Karen Valentine, known for her iconic role as a student turned teacher in the hit TV series Room 222, reflects on her journey to success. Despite her love for Room 222, Valentine reveals that her appearance on The Dating Game was an “awful” experience, leaving her with no fond memories.
Before becoming famous, celebrities like Suzanne Somers, Tom Selleck, Leif Garret, and Farrah Fawcett appeared on The Dating Game, the groundbreaking dating reality show that launched the careers of many actors. Valentine, who had previously appeared on Chuck Barris’ TV series Dream Girl of 1967, was invited to participate in The Dating Game, which was also created by Barris.
Valentine, a former teen beauty queen, thought the show would be harmless fun. However, the experience turned out to be terrible. The guy she chose as her date had different expectations and thought it was a serious romantic encounter. Valentine wanted to focus on her acting career and was not interested in pursuing a relationship. She recalls, “Save the money, who needs to go on a date? Let me do another show. Give me a shot at acting or something.”
Fortunately, Valentine left that regretful experience behind and went on to star in the TV movie Gidget Grows Up (1969), which paved the way for her iconic role in Room 222 (1969 to 1974). The groundbreaking series, created by James L. Brooks and produced by Gene Reynolds, focused on a black high school teacher’s efforts to teach tolerance.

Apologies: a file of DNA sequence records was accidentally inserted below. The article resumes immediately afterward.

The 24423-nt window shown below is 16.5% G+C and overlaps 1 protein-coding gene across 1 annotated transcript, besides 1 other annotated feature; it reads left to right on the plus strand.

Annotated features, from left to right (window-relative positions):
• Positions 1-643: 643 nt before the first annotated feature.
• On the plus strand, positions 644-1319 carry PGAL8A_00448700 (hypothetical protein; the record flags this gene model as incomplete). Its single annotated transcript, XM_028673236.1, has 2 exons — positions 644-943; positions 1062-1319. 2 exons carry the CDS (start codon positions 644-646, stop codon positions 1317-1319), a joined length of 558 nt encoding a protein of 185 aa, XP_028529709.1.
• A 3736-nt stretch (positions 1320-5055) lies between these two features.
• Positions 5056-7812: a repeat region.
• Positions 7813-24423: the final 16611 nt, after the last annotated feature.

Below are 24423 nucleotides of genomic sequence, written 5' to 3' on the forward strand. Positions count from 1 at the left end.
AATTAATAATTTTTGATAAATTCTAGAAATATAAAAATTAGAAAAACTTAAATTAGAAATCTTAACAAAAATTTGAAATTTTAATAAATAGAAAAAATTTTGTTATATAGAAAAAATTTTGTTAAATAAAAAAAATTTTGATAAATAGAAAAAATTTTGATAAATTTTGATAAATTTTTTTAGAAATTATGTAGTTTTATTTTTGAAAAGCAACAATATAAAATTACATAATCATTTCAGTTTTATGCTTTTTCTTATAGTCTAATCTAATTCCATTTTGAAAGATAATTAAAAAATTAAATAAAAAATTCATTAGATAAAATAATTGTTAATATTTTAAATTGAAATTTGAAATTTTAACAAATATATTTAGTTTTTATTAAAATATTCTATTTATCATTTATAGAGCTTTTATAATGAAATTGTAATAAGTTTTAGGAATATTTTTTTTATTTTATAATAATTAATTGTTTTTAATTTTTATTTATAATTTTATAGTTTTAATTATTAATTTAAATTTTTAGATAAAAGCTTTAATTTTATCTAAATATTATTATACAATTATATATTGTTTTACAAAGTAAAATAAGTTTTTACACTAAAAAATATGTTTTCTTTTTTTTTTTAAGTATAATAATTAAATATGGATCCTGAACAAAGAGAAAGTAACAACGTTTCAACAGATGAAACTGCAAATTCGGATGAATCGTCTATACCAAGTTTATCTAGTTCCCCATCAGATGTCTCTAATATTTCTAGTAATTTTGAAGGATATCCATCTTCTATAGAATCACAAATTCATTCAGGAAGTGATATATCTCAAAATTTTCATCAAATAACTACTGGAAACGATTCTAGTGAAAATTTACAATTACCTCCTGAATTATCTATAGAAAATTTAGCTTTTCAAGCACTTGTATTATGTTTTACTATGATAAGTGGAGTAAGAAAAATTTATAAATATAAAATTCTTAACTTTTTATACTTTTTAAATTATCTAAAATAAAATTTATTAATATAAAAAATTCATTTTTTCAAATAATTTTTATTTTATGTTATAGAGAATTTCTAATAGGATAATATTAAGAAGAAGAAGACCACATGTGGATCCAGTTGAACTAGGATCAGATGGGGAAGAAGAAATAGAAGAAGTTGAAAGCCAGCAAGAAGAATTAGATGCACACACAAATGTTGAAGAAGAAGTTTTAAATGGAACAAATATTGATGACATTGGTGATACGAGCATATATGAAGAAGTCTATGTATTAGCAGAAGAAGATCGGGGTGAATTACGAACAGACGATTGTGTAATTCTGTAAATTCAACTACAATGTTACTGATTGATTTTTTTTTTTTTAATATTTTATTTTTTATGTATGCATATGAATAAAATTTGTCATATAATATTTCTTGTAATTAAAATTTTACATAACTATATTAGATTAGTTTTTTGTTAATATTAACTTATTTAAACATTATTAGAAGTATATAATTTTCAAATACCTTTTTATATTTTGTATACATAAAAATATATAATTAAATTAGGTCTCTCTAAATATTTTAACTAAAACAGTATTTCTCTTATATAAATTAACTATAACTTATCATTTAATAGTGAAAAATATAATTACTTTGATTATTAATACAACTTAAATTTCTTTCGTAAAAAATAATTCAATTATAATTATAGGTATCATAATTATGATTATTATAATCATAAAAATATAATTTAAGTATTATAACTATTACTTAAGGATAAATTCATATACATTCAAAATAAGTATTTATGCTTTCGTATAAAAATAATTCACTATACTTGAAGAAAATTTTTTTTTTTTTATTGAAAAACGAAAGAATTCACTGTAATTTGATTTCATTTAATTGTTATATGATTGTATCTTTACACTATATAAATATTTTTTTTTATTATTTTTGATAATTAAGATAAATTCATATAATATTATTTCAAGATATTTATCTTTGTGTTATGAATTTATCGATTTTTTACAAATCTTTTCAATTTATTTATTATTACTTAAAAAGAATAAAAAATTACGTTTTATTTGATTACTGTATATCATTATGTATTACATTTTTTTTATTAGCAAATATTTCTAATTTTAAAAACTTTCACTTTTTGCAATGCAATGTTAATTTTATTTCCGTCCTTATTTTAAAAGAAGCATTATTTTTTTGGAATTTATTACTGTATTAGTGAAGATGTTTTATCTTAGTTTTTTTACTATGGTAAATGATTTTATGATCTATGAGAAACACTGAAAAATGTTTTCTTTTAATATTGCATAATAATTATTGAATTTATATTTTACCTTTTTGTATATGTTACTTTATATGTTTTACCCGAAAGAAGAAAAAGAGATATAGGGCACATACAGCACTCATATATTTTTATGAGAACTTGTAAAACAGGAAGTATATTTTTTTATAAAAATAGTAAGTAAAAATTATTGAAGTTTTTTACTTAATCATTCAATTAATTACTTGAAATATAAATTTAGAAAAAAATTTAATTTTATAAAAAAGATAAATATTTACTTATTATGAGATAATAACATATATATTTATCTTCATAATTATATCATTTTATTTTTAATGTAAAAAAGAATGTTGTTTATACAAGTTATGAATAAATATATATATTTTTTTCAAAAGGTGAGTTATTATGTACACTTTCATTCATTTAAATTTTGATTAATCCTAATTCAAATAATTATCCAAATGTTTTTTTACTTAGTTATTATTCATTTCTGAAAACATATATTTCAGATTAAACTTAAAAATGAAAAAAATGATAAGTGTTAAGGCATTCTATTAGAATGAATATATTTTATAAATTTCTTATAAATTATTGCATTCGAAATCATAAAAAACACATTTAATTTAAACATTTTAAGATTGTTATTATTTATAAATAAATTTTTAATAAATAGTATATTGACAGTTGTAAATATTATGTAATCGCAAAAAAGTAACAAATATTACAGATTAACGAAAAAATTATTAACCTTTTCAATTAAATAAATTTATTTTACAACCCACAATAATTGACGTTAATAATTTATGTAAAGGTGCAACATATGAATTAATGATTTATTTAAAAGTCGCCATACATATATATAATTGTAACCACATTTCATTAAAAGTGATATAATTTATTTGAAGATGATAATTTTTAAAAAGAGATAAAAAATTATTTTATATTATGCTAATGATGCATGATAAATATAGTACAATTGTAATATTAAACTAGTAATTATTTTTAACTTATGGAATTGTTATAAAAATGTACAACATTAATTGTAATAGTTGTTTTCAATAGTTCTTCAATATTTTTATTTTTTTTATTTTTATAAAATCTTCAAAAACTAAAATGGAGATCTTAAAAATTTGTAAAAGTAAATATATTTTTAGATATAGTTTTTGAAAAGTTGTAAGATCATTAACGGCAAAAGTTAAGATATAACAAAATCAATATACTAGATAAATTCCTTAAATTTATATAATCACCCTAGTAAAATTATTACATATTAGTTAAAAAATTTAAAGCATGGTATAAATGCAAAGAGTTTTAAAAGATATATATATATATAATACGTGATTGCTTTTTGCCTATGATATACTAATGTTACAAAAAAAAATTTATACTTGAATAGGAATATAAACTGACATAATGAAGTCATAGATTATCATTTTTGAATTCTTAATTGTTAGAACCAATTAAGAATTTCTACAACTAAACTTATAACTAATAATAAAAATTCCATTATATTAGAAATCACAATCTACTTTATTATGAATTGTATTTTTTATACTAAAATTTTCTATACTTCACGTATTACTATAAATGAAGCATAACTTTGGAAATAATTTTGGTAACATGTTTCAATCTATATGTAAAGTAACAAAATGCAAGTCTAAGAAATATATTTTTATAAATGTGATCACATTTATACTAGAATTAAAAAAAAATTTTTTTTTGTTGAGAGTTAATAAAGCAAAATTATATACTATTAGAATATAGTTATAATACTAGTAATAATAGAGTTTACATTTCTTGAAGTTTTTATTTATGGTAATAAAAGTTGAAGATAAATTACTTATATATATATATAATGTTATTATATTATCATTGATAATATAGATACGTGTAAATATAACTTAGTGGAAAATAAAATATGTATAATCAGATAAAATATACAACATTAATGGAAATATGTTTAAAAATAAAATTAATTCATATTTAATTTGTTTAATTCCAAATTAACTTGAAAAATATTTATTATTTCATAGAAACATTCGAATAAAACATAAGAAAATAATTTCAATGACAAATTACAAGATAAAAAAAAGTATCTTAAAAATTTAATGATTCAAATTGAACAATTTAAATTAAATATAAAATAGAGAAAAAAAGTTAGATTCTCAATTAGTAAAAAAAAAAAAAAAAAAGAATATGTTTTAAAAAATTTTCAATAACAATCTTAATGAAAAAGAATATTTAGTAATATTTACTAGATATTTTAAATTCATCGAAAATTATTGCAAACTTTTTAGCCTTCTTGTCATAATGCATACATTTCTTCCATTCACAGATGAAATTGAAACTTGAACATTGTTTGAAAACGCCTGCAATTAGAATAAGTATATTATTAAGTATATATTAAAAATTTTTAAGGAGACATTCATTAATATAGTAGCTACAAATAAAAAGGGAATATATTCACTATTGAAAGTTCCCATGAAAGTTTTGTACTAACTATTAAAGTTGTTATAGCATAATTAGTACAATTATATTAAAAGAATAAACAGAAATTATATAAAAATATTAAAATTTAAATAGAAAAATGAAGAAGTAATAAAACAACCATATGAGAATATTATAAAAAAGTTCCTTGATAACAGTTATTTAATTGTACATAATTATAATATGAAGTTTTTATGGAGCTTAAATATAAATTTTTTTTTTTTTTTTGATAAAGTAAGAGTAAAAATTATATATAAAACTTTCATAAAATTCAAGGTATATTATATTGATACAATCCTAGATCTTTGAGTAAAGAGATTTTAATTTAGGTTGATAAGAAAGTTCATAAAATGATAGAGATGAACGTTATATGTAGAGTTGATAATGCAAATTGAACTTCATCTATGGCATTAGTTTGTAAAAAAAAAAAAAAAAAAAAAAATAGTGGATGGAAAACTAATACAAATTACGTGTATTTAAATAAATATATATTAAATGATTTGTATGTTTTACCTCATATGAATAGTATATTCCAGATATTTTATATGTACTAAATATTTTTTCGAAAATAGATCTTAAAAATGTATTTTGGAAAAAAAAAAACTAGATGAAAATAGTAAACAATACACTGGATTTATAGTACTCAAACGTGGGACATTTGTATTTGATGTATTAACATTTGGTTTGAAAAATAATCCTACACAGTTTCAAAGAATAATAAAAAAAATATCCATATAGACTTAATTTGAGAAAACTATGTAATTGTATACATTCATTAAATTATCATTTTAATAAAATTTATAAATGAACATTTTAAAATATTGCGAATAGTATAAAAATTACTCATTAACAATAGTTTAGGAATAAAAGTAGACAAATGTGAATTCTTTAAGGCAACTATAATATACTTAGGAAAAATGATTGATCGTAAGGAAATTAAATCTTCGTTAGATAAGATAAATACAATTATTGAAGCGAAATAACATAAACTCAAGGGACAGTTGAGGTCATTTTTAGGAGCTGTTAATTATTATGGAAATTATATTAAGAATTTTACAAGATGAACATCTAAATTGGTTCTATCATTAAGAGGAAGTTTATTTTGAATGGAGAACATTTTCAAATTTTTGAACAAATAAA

Room 222 received critical acclaim and won several awards, including Outstanding New Series at the Primetime Emmy Awards in 1970. Valentine also won recognition for her supporting role. She describes the experience as mind-blowing, especially when she had the opportunity to meet legendary actors like Carol Burnett and Gregory Peck.
Sadly, Room 222 faced a decline in ratings during its fourth season and was ultimately canceled mid-season. Valentine recalls the network’s decision to go in a different direction, which was disheartening for the cast. After the cancellation, she starred in her own show Karen (1975), but it only lasted four months due to low ratings.
Despite the ups and downs, Valentine’s career continued with appearances in shows like The Hollywood Squares and episodes of Murder She Wrote and The Love Boat. Her last film, Wedding Daze (2004), was broadcast on the Hallmark Channel.
Looking back on her experience with Room 222, Valentine cherishes the memories and the opportunity to work with amazing people. She admits that it set the bar high for her future projects and feels fortunate to have had fun and well-done material throughout her career.
If you’re a fan of Karen Valentine, what’s your favorite show or movie that she starred in?